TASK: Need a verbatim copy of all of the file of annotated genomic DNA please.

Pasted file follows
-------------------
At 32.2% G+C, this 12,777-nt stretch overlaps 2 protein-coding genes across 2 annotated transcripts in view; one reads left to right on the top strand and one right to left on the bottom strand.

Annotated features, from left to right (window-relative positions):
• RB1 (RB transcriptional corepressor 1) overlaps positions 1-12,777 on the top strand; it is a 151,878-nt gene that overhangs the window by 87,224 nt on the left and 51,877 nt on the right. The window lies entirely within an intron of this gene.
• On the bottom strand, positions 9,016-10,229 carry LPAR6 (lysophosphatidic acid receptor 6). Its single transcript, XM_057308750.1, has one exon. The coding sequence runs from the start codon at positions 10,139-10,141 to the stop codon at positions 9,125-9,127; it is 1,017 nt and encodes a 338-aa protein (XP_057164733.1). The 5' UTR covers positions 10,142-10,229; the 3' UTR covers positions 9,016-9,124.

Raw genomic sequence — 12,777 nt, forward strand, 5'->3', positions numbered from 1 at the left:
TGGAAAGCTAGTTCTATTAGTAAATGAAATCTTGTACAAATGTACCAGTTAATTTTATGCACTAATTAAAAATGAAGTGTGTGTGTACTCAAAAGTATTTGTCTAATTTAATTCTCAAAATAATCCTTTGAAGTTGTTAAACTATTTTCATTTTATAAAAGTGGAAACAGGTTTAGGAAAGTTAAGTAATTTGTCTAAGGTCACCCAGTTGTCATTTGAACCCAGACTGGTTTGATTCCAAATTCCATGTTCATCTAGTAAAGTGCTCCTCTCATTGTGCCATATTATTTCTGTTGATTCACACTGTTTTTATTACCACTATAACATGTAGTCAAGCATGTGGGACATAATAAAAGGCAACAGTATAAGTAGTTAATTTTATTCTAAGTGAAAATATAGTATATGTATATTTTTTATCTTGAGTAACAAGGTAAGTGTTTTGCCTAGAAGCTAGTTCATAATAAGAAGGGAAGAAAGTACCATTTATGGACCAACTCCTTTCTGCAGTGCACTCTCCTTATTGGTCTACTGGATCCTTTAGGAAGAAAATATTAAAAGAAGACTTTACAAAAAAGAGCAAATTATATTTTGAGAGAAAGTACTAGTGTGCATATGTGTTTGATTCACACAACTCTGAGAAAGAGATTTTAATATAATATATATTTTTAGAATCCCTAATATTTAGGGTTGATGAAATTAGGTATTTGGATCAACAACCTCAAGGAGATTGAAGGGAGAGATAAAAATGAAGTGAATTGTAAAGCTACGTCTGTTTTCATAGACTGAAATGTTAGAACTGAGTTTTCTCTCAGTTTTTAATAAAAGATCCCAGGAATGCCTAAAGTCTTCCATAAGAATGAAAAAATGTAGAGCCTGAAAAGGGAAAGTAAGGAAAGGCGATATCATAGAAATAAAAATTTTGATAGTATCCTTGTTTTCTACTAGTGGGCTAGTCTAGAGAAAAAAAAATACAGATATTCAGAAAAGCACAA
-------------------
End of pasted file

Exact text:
At 32.2% G+C, this 12,777-nt stretch overlaps 2 protein-coding genes across 2 annotated transcripts in view; one reads left to right on the top strand and one right to left on the bottom strand.

Annotated features, from left to right (window-relative positions):
• RB1 (RB transcriptional corepressor 1) overlaps positions 1-12,777 on the top strand; it is a 151,878-nt gene that overhangs the window by 87,224 nt on the left and 51,877 nt on the right. The window lies entirely within an intron of this gene.
• On the bottom strand, positions 9,016-10,229 carry LPAR6 (lysophosphatidic acid receptor 6). Its single transcript, XM_057308750.1, has one exon. The coding sequence runs from the start codon at positions 10,139-10,141 to the stop codon at positions 9,125-9,127; it is 1,017 nt and encodes a 338-aa protein (XP_057164733.1). The 5' UTR covers positions 10,142-10,229; the 3' UTR covers positions 9,016-9,124.

Raw genomic sequence — 12,777 nt, forward strand, 5'->3', positions numbered from 1 at the left:
TGGAAAGCTAGTTCTATTAGTAAATGAAATCTTGTACAAATGTACCAGTTAATTTTATGCACTAATTAAAAATGAAGTGTGTGTGTACTCAAAAGTATTTGTCTAATTTAATTCTCAAAATAATCCTTTGAAGTTGTTAAACTATTTTCATTTTATAAAAGTGGAAACAGGTTTAGGAAAGTTAAGTAATTTGTCTAAGGTCACCCAGTTGTCATTTGAACCCAGACTGGTTTGATTCCAAATTCCATGTTCATCTAGTAAAGTGCTCCTCTCATTGTGCCATATTATTTCTGTTGATTCACACTGTTTTTATTACCACTATAACATGTAGTCAAGCATGTGGGACATAATAAAAGGCAACAGTATAAGTAGTTAATTTTATTCTAAGTGAAAATATAGTATATGTATATTTTTTATCTTGAGTAACAAGGTAAGTGTTTTGCCTAGAAGCTAGTTCATAATAAGAAGGGAAGAAAGTACCATTTATGGACCAACTCCTTTCTGCAGTGCACTCTCCTTATTGGTCTACTGGATCCTTTAGGAAGAAAATATTAAAAGAAGACTTTACAAAAAAGAGCAAATTATATTTTGAGAGAAAGTACTAGTGTGCATATGTGTTTGATTCACACAACTCTGAGAAAGAGATTTTAATATAATATATATTTTTAGAATCCCTAATATTTAGGGTTGATGAAATTAGGTATTTGGATCAACAACCTCAAGGAGATTGAAGGGAGAGATAAAAATGAAGTGAATTGTAAAGCTACGTCTGTTTTCATAGACTGAAATGTTAGAACTGAGTTTTCTCTCAGTTTTTAATAAAAGATCCCAGGAATGCCTAAAGTCTTCCATAAGAATGAAAAAATGTAGAGCCTGAAAAGGGAAAGTAAGGAAAGGCGATATCATAGAAATAAAAATTTTGATAGTATCCTTGTTTTCTACTAGTGGGCTAGTCTAGAGAAAAAAAAATACAGATATTCAGAAAAGCACAA